For starlings and meerkats in the Kalahari Desert, the fork-tailed drongo, a songbird with glossy black feathers and garnet-red eyes, is like the neighborhood dog: a trustworthy pal that’s always on the alert and ready to warn you about dangerous predators.
Except when it’s lying. Because sometimes drongos, which are about the size of a scrub jay, make false alarm calls, causing their listeners to drop whatever juicy morsels they were dining on and flee the scene.
Meanwhile the deceptive birds have swooped in and made off with their victim’s meal.
Indeed drongos are notorious among wildlife observers for their thieving ways. But sometimes the birds call “hawk” too often, and like the boy in Aesop’s fables who cried “wolf” one too many times, they discover that no one’s paying attention.
Now researchers report in Science that when that happens, the clever birds deploy another trick: They imitate their victim’s alarm call or that of another species.
The discovery reveals that drongos are paying surprisingly close attention to their target’s responses to their calls—perhaps even employing a type of sophisticated cognition that researchers usually reserve for humans only.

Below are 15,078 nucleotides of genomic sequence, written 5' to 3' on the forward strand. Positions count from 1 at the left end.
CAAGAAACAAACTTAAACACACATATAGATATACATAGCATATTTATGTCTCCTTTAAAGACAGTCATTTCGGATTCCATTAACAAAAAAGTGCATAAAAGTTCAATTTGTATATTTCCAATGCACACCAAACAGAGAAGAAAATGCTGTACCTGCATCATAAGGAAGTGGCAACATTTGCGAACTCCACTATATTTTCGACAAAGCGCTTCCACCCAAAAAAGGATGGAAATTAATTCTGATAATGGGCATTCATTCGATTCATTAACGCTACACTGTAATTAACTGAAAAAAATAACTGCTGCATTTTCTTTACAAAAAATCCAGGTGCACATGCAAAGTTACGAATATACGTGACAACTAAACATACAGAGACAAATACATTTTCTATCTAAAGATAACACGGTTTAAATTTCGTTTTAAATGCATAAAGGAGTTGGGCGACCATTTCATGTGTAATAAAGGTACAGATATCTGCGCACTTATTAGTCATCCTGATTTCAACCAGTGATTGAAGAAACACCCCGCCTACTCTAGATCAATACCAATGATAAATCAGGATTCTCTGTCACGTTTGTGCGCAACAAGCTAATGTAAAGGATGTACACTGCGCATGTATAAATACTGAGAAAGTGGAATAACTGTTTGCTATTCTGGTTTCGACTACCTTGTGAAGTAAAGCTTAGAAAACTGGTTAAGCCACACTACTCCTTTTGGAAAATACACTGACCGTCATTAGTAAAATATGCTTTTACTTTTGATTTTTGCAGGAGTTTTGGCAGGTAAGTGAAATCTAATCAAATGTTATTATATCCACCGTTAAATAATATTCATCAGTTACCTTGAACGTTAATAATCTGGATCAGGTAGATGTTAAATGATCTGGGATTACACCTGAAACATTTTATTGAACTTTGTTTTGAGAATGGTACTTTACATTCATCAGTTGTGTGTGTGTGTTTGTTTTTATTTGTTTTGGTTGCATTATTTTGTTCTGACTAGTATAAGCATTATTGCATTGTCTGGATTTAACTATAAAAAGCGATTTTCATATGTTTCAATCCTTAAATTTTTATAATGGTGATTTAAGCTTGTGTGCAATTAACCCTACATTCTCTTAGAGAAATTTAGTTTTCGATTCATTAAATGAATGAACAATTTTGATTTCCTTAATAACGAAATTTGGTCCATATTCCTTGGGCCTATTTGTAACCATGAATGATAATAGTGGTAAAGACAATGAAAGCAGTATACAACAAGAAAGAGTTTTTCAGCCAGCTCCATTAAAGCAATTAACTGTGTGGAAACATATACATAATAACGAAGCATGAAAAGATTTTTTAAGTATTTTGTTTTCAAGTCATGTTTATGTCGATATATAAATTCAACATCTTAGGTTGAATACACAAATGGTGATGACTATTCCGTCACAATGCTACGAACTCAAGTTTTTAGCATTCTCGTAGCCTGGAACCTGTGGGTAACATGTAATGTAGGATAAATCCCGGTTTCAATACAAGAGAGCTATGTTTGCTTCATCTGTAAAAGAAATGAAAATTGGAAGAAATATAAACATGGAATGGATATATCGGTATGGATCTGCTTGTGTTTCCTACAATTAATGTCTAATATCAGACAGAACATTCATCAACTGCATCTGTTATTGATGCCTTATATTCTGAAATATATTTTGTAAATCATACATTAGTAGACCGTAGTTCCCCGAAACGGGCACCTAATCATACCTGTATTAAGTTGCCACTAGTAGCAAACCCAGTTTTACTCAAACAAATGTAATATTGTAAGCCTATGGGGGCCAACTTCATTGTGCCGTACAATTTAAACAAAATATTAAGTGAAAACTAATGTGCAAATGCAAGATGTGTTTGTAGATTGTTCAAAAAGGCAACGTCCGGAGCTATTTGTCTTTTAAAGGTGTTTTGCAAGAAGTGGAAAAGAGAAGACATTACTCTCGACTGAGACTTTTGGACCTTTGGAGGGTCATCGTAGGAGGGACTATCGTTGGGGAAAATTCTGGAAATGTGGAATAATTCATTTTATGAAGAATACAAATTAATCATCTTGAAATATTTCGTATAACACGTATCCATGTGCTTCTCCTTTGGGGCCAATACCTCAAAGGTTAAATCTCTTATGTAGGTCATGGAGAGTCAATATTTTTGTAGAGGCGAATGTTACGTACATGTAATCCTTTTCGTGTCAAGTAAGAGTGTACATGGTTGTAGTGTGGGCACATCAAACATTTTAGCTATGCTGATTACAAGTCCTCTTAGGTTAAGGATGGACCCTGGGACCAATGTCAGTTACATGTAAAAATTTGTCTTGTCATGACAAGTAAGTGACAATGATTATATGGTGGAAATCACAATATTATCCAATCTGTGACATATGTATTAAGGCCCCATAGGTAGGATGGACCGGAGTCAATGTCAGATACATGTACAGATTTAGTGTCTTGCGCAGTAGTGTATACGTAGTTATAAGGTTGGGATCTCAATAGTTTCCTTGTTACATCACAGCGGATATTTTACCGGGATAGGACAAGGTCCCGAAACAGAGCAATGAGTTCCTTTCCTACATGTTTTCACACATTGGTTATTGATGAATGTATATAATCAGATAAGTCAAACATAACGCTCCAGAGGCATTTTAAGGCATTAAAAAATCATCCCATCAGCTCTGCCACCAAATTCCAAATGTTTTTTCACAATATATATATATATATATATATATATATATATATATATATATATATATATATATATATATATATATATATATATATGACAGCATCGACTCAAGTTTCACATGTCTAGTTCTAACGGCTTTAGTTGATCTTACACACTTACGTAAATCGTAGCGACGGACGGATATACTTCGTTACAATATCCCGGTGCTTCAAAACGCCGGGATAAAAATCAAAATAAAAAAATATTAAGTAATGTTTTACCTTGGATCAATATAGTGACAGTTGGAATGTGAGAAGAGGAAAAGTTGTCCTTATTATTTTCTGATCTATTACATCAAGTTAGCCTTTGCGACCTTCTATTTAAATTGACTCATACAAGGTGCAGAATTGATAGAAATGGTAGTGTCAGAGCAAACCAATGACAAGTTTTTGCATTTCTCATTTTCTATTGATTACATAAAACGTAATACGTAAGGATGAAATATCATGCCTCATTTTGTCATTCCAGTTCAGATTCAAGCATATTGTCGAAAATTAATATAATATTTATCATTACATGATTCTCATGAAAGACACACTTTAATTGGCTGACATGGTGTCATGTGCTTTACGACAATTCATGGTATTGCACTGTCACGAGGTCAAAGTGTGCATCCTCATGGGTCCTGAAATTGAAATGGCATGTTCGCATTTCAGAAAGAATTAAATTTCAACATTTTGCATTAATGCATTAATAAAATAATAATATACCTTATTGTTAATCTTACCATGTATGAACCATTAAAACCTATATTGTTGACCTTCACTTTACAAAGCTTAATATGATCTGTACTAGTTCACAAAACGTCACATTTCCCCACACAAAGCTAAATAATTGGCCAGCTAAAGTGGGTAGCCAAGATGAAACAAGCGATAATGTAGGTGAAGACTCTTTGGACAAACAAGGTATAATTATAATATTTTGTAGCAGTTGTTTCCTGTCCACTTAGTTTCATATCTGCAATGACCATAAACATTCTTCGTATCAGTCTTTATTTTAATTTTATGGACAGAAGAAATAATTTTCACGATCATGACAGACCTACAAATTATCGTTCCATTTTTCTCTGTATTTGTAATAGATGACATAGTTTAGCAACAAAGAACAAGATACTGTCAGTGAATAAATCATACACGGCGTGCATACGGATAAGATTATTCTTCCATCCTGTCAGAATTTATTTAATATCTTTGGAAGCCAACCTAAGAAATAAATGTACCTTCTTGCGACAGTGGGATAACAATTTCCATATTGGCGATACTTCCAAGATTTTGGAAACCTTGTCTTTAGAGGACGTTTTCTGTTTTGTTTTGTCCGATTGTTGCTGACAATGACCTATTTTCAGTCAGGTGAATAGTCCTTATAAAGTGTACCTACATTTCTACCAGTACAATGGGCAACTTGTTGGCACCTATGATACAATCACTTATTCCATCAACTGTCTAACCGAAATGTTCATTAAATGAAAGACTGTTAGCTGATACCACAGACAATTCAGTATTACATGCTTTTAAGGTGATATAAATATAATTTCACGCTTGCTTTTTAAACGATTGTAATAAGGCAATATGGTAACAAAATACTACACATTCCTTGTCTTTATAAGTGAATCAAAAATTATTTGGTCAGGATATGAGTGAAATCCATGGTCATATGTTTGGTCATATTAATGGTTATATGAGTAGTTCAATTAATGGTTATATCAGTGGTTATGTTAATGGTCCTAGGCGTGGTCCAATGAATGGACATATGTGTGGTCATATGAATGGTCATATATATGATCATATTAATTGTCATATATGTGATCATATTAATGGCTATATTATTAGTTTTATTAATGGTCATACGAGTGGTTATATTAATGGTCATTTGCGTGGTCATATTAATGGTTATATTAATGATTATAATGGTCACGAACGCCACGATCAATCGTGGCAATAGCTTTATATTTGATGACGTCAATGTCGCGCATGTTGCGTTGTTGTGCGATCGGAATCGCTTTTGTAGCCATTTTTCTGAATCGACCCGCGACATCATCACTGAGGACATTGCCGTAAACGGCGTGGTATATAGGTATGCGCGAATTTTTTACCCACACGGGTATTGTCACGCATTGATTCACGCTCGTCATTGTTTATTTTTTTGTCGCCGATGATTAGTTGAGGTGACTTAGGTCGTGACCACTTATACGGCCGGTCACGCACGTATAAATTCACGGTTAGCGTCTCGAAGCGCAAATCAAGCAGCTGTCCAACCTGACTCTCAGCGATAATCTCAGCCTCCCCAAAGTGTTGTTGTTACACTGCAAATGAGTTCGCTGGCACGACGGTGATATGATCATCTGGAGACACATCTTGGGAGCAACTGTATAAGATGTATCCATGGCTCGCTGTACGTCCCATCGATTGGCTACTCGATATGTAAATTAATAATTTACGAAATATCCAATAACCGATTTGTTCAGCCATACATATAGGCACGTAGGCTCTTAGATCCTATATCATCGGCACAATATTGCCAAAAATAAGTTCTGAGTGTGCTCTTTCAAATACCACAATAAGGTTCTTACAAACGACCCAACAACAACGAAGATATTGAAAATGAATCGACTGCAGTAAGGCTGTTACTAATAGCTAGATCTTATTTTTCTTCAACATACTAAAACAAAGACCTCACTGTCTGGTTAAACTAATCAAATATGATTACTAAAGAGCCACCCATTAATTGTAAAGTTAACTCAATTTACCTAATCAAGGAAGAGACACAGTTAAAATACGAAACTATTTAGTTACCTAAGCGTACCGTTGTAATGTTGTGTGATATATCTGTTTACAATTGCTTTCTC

“It’s a really cool study,” says John Marzluff, a wildlife biologist at the University of Washington in Seattle. “It’s the most sophisticated example of vocal deception, outside of my own species, that I’ve ever seen.”
To study the drongos’ alarm calls, Tom Flower, an evolutionary biologist at South Africa’s University of Cape Town, has habituated and banded about 200 of the birds in the Kuruman River Reserve in the Kalahari Desert.
(It’s the same area occupied by the meerkats in the television series Meerkat Manor.)